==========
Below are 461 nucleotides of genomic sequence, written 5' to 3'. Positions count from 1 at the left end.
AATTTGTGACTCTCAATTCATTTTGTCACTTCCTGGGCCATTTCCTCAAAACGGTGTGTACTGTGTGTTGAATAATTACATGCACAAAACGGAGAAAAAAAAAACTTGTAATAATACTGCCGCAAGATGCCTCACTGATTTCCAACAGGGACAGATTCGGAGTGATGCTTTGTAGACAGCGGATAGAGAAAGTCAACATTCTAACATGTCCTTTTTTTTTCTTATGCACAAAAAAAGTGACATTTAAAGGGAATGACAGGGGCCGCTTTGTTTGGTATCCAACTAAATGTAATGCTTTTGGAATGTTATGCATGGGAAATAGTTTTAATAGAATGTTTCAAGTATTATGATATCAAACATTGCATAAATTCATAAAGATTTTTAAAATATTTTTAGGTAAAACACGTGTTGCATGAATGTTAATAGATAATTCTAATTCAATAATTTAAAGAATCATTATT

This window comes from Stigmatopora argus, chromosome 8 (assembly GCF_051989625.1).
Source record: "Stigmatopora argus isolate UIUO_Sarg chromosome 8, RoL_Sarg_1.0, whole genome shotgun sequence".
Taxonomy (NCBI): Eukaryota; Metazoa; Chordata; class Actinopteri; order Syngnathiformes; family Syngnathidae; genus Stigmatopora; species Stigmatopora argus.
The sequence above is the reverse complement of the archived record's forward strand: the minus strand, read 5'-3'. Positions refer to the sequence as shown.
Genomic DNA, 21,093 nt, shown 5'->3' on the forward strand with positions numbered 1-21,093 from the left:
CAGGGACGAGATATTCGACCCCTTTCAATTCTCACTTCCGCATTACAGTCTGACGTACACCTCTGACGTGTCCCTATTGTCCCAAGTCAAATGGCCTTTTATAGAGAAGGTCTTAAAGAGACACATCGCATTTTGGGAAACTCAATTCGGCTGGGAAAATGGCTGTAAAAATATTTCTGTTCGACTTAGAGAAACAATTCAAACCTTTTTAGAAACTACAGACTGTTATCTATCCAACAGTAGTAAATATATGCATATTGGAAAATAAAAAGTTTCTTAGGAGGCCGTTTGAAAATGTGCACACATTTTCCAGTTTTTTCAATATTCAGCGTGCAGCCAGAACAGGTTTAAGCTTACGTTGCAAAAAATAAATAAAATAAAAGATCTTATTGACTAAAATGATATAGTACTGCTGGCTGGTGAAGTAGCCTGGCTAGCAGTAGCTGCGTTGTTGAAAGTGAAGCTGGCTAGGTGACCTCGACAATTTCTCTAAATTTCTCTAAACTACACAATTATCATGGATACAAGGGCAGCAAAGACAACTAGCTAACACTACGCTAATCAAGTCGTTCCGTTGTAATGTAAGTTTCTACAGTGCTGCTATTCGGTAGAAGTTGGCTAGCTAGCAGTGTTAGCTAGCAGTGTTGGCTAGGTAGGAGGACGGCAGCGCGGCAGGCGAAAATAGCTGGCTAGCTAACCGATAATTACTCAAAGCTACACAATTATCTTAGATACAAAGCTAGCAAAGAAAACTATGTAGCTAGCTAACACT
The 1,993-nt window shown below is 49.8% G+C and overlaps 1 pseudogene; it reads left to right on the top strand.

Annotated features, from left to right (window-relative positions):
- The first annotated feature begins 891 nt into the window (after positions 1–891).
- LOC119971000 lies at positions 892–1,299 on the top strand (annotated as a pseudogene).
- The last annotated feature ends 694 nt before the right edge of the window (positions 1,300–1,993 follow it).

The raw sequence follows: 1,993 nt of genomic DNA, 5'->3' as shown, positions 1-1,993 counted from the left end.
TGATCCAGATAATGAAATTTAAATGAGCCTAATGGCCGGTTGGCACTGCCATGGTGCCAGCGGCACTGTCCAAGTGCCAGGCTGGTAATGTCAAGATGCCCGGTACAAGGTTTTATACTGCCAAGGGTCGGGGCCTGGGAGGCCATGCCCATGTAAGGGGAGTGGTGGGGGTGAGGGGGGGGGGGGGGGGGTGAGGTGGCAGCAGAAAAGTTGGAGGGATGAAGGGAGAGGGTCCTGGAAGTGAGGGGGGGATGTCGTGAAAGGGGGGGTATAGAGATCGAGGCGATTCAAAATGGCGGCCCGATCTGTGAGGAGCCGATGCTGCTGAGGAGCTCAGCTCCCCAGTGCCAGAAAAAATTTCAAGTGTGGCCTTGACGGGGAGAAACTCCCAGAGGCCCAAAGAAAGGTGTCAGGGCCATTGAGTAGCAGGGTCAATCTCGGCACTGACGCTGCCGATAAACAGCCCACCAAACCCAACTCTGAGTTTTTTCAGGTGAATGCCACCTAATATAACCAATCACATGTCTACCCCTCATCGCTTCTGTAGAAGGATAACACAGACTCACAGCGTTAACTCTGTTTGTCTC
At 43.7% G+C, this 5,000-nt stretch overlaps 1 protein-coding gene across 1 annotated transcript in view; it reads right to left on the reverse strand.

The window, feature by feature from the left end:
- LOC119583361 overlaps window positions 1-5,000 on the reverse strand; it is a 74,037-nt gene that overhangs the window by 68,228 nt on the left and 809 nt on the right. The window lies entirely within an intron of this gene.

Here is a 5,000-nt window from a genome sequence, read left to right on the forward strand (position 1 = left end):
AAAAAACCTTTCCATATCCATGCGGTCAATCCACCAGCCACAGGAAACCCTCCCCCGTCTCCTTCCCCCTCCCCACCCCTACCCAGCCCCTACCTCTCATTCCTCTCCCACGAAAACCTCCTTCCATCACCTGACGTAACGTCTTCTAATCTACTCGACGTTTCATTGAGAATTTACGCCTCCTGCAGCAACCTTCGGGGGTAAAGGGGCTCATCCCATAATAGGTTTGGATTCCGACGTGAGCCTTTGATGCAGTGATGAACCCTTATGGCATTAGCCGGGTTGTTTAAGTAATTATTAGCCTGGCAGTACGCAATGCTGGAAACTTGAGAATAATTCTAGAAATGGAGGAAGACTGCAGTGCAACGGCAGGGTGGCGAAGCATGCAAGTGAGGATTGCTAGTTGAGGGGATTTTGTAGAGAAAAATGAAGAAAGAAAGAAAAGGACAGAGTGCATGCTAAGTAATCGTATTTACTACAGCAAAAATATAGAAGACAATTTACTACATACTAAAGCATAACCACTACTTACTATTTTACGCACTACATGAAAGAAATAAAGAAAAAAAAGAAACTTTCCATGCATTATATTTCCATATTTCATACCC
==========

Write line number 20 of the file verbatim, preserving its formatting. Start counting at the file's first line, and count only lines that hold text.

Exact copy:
AAAAAACCTTTCCATATCCATGCGGTCAATCCACCAGCCACAGGAAACCCTCCCCCGTCTCCTTCCCCCTCCCCACCCCTACCCAGCCCCTACCTCTCATTCCTCTCCCACGAAAACCTCCTTCCATCACCTGACGTAACGTCTTCTAATCTACTCGACGTTTCATTGAGAATTTACGCCTCCTGCAGCAACCTTCGGGGGTAAAGGGGCTCATCCCATAATAGGTTTGGATTCCGACGTGAGCCTTTGATGCAGTGATGAACCCTTATGGCATTAGCCGGGTTGTTTAAGTAATTATTAGCCTGGCAGTACGCAATGCTGGAAACTTGAGAATAATTCTAGAAATGGAGGAAGACTGCAGTGCAACGGCAGGGTGGCGAAGCATGCAAGTGAGGATTGCTAGTTGAGGGGATTTTGTAGAGAAAAATGAAGAAAGAAAGAAAAGGACAGAGTGCATGCTAAGTAATCGTATTTACTACAGCAAAAATATAGAAGACAATTTACTACATACTAAAGCATAACCACTACTTACTATTTTACGCACTACATGAAAGAAATAAAGAAAAAAAAGAAACTTTCCATGCATTATATTTCCATATTTCATACCC